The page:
While maintaining the above goals (read at every meeting), Courage has developed its programs over the years. At its weekly meetings the members use The Twelve Steps of A.A. adapted to the problems of the members. The members realize their need to share their thoughts and feelings with others who are in the same condition, and the Twelve Step format is conducive to an honest expression of one’s inner self. It is necessary that each member talk about himself, his disordered emotions, his pain and loneliness, and, as he does so, in the context of the Twelve Steps, he gains insight and support from the other members who can identify with his situation. If one does not have a framework like the Twelve Steps, the members tend to discuss issues not related to their specific problems.
While discussion of a particular step is the usual topic at each meeting, this is combined with prayer and spiritual guidance by the priest-chaplain. Besides the Twelve Steps other issues of a personal nature are discussed, such as the possibility of getting rid of the homosexual orientation itself. Indeed the Acting Director of Courage in my absence, Fr. Don Timone, conducts two meetings a month — beyond the usual weekly meetings — for members who desire heterosexuality. This is an option, not an obligation. Certainly, we encourage it, working along with several therapists in the New York area, but we also respect those members of Courage who prefer to develop an interior life of chastity without seeking to change their orientation.
After much consultation with experienced therapists, I have come to the conclusion that Courage should focus on the Five Goals stated above, while making room for those who are willing to undertake the spiritual-psychological process of change of orientation. It is a long and difficult process. The experience of the therapists with whom I work is that some individuals, particularly the young, can change orientation, while others are not able to make the transition.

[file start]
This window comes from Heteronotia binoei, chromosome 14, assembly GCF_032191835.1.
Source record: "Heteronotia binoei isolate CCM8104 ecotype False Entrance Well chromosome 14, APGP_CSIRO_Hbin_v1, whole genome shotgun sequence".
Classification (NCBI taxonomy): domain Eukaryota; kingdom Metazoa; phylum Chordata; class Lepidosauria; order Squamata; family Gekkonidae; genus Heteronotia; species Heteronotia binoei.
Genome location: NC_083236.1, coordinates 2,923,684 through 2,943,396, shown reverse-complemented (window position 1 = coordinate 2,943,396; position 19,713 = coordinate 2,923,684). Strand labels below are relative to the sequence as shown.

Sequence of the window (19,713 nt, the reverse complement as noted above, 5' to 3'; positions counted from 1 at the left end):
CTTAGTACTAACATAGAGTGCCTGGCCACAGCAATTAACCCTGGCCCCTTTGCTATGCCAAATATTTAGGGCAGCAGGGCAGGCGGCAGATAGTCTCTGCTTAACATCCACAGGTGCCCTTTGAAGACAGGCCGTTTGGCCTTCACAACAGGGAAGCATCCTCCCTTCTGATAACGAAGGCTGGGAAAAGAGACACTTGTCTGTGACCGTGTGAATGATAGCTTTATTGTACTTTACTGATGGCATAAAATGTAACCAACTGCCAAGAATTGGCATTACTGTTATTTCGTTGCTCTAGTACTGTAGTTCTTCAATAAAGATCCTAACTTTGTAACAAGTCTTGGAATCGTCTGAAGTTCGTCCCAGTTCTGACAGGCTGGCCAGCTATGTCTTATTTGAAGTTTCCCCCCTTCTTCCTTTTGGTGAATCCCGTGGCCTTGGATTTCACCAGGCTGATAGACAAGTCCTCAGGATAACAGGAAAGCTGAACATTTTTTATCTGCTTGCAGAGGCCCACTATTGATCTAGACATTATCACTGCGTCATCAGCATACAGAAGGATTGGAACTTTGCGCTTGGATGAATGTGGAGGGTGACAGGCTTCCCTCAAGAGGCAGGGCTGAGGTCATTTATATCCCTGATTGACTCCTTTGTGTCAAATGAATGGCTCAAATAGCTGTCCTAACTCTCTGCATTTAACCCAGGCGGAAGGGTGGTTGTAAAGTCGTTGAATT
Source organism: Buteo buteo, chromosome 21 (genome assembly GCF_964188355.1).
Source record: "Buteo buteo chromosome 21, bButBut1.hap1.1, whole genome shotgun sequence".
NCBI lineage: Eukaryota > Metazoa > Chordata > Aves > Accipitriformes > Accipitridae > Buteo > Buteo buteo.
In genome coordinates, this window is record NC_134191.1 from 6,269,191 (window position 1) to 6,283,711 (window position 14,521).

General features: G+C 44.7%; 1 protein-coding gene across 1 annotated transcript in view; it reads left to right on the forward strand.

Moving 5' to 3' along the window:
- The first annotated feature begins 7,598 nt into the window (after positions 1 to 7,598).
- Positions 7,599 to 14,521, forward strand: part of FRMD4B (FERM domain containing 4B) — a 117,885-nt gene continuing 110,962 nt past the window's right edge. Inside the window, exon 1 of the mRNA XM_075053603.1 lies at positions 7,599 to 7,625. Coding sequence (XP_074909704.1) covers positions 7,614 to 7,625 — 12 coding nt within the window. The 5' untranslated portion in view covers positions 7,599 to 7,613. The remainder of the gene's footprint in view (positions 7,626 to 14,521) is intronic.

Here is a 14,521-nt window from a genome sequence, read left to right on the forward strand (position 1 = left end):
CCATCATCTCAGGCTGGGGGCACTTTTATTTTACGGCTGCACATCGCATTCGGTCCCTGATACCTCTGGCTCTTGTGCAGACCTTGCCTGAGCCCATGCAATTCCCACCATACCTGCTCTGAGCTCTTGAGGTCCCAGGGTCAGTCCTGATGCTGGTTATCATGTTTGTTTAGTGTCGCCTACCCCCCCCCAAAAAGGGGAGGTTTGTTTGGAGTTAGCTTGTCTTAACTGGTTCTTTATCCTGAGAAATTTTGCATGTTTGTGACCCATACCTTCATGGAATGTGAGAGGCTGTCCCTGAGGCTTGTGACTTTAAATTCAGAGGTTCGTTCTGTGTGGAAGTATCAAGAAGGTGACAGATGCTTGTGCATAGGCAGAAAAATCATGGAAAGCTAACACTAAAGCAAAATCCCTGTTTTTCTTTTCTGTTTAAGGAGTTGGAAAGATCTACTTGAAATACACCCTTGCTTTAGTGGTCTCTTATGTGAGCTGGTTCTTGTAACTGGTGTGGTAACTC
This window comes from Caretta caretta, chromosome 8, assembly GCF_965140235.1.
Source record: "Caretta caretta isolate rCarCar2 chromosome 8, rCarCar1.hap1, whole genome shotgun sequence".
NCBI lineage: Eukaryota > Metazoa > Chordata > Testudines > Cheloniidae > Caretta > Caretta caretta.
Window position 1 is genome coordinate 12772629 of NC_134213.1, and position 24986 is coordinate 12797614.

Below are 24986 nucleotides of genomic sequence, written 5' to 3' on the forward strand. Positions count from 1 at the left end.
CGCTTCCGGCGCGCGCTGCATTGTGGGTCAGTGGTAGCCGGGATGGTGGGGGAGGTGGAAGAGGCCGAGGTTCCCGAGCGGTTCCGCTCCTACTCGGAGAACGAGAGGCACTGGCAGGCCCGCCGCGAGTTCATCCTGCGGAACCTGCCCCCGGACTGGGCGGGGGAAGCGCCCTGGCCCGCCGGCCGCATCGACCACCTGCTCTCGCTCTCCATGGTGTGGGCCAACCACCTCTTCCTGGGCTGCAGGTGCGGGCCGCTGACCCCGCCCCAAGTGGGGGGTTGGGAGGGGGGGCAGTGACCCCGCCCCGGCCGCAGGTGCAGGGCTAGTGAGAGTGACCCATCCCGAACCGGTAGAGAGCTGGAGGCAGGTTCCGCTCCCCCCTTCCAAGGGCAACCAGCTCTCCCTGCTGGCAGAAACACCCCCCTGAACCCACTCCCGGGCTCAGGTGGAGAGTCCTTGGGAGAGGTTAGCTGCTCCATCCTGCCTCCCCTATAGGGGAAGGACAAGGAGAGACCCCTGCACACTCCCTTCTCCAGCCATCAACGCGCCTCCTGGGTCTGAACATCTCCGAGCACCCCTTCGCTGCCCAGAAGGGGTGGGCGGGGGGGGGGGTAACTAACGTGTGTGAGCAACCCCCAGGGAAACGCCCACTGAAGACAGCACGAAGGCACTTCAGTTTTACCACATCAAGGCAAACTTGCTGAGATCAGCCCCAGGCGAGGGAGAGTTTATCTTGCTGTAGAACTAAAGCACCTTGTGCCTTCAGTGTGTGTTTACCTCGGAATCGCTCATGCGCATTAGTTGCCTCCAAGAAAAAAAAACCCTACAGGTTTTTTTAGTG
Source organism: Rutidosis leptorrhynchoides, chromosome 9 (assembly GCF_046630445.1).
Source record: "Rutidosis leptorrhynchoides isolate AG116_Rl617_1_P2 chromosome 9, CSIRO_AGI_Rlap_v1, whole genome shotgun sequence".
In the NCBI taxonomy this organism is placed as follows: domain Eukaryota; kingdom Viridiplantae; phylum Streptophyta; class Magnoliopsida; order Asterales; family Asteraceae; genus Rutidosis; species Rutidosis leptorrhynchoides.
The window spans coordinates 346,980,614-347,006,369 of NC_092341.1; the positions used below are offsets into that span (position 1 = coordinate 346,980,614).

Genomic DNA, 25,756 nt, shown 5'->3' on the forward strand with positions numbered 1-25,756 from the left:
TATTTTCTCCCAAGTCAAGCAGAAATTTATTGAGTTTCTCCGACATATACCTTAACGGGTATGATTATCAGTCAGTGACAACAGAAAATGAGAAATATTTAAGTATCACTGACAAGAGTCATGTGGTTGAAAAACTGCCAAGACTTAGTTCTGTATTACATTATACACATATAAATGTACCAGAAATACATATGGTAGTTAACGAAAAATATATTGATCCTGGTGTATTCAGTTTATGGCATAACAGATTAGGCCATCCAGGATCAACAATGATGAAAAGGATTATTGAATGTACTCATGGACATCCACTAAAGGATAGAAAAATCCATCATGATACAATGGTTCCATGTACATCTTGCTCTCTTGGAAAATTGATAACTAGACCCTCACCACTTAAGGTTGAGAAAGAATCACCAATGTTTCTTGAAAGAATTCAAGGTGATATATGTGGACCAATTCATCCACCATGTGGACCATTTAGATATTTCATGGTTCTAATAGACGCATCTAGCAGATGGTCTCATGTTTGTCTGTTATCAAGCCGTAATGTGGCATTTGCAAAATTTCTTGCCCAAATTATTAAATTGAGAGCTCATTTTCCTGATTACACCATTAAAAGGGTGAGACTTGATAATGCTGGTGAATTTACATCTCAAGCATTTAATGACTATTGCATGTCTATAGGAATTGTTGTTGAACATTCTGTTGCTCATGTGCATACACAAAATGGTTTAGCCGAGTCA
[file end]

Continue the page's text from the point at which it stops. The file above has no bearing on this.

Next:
I know three persons connected with Courage who have successfully become heterosexual; all three are now married happily. As I point out in my forthcoming book, there are many instances of persons who have made the transition among members of various Protestant organizations who come under the umbrella term, Exodus. It should also be noted that many individuals lead chaste lives for years, reaching a stage in the spiritual life where they are no longer subject to persistent temptations to homosexual acts. While Courage is grateful for God’s grace working in many lives, it struggles to spread its message despite indifference on the part of many Catholics, and covert opposition on the part of some. As the result of our six national conferences, in each of which over one hundred persons participated, and with the help of advertisements in Catholic newspapers, Courage has become better known, although it is still the best kept secret in many dioceses. We want to reach out to Catholic men and women with homosexual tendencies who live in fearful isolation, not knowing where to turn for help. We need priests and counselors to work with us; it is a matter of spiritual life or death. John F. Harvey, OSFS, Courage, do St. Michael’s Rectory, 424 W. 34th St. New York, New York, 10001; 212-421-0426.